Article

Part 2: International collaboration in resuscitation science: 2010 International Consensus on Cardiopulmonary Resuscitation and Emergency Cardiovascular Care Science With Treatment Recommendations.

Circulation (Impact Factor: 14.95). 10/2010; 122(16 Suppl 2):S276-82. DOI: 10.1161/CIRCULATIONAHA.110.970921
Source: PubMed
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    ABSTRACT: Background Previous studies have demonstrated significant relationships between shock pause duration and survival to hospital discharge from shockable out-of hospital (OHCA) cardiac arrest. Compressions during defibrillator charging (CDC) has been proposed as a technique to shorten shock pause duration. Objective We sought to determine the impact of CDC on shock pause duration and CPR quality measures in shockable OHCA. Methods We performed a retrospective review of all treated adult OHCA occurring over a one year period beginning August 1, 2011 after training EMS agencies in CDC. We included OHCA patients with an initial shockable rhythm, available CPR process data and shock pause data for up to the first three shocks of the resuscitation. CDC by EMS personnel was confirmed by review of impedance channel measures. We evaluated the relationship between CDC and shock pause duration as the primary outcome measure. Secondary outcome measures investigated the association between CDC and CPR quality measures. Results Among 747 treated OHCA 149 (23.4%) presented in a shockable rhythm of which 129 (81.6%) met study inclusion criteria. Seventy (54.2%) received CDC. There was no significant difference between the CDC and no CDC group with respect to Utstein variables. Median pre-shock pause (15.0 vs. 3.5 sec; Δ 11.5; 95% CI: 6.81, 16.19), post-shock pause (4.0 vs. 3.0 sec; Δ 1.0; 95% CI: -2.57, 4.57), and peri-shock pause (21.0 vs. 9.0 sec; Δ 12.0; 95% CI: 5.03, 18.97) were all lower for those who received CDC. Mean chest compression fraction was significantly greater (0.77 vs. 0.70, Δ 0.07; 95% CI: 0.03, 0.11) with CDC. No significant difference was noted in compression rate or depth with CDC. Clinical outcomes did not differ between the two approaches (return of spontaneous circulation 62.7% vs. 62.9% p = 0.98, survival 25.4% vs. 27.1% p = 0.82), although the study was not powered to detect clinical outcome differences. Conclusions Compressions during defibrillator charging may shorten shock pause duration and improves chest compression fraction in shockable OHCA. Given the impact on shock pause duration, further study with a larger sample size is required to determine the impact of this technique on clinical outcomes from shockable OHCA.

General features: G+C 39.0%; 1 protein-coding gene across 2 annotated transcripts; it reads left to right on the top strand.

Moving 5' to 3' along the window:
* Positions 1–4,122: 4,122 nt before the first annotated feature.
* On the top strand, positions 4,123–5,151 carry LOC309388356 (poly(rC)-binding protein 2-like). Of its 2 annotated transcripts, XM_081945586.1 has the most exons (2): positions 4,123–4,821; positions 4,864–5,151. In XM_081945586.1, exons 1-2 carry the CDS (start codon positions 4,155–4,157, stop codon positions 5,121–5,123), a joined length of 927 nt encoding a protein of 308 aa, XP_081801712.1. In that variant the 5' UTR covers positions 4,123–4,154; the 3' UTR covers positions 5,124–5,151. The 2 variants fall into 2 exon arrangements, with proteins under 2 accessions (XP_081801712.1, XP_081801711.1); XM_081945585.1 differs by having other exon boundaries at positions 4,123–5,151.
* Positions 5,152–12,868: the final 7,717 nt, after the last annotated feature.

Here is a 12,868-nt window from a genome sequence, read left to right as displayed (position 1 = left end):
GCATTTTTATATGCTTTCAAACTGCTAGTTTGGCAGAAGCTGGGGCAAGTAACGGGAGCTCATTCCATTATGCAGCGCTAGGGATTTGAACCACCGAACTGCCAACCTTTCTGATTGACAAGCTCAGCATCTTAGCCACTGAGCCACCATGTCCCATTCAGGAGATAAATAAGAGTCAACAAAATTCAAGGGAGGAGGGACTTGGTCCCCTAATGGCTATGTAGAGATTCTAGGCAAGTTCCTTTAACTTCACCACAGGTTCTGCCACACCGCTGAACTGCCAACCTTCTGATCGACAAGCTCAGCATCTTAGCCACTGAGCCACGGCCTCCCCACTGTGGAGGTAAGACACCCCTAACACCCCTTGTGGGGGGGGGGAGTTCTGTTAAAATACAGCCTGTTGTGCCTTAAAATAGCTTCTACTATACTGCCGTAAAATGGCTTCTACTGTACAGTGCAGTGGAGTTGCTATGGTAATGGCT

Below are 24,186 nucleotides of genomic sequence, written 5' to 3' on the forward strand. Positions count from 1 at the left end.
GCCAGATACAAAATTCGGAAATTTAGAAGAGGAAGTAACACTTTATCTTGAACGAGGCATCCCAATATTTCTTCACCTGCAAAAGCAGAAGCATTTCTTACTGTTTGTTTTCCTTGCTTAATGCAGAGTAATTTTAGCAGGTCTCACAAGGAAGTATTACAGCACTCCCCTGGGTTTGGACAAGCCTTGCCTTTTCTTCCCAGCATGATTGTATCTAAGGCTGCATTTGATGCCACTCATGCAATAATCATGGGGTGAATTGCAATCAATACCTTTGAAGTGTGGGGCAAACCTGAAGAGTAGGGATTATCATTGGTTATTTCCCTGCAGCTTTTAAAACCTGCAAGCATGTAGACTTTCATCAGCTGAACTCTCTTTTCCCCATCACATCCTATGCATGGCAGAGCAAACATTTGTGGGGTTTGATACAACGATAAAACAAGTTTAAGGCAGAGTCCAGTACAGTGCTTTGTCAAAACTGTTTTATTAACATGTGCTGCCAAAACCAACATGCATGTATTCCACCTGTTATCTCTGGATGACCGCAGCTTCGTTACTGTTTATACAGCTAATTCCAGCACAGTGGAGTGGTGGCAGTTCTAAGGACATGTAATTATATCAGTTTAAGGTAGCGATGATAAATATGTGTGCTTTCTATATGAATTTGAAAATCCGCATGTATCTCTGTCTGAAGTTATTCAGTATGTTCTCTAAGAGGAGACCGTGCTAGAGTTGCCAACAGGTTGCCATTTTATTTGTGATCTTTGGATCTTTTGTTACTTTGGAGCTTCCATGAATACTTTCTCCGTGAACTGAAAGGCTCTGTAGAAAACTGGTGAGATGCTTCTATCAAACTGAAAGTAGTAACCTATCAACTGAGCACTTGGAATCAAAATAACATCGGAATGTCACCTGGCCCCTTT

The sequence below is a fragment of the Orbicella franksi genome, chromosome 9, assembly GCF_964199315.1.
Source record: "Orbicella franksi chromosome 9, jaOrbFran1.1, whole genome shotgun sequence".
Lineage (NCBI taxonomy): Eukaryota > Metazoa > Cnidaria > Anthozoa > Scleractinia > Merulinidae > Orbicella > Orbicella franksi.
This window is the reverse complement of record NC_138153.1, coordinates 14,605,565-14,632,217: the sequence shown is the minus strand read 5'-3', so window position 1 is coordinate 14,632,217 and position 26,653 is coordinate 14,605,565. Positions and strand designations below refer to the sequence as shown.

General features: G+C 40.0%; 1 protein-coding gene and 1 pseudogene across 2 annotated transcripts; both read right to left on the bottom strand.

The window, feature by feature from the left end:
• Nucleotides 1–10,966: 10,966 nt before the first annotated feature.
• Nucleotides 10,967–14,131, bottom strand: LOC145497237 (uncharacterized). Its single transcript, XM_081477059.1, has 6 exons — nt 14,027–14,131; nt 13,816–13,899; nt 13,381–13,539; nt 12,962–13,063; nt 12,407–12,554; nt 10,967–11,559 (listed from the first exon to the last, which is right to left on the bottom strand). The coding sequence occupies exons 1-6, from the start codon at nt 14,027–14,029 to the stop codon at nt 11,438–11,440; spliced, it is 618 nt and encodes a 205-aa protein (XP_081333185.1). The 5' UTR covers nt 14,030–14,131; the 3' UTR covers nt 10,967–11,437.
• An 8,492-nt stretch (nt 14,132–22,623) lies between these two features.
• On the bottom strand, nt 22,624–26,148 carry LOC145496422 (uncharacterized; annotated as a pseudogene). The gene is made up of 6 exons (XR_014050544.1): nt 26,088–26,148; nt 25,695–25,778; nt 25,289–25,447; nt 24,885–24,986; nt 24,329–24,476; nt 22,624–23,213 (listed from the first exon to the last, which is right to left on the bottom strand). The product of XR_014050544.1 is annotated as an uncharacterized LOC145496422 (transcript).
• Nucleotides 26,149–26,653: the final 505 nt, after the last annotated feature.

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    ABSTRACT: The outcome of cardiopulmonary resuscitation (CPR) may depend on a variety of factors related to patient status or resuscitation management. To evaluate the factors influencing the outcome of CPR after cardiac arrest (CA) will be conducive to improve the effectiveness of resuscitation. Therefore, a study was designed to assess these factors in the emergency department (ED) of a city hospital.
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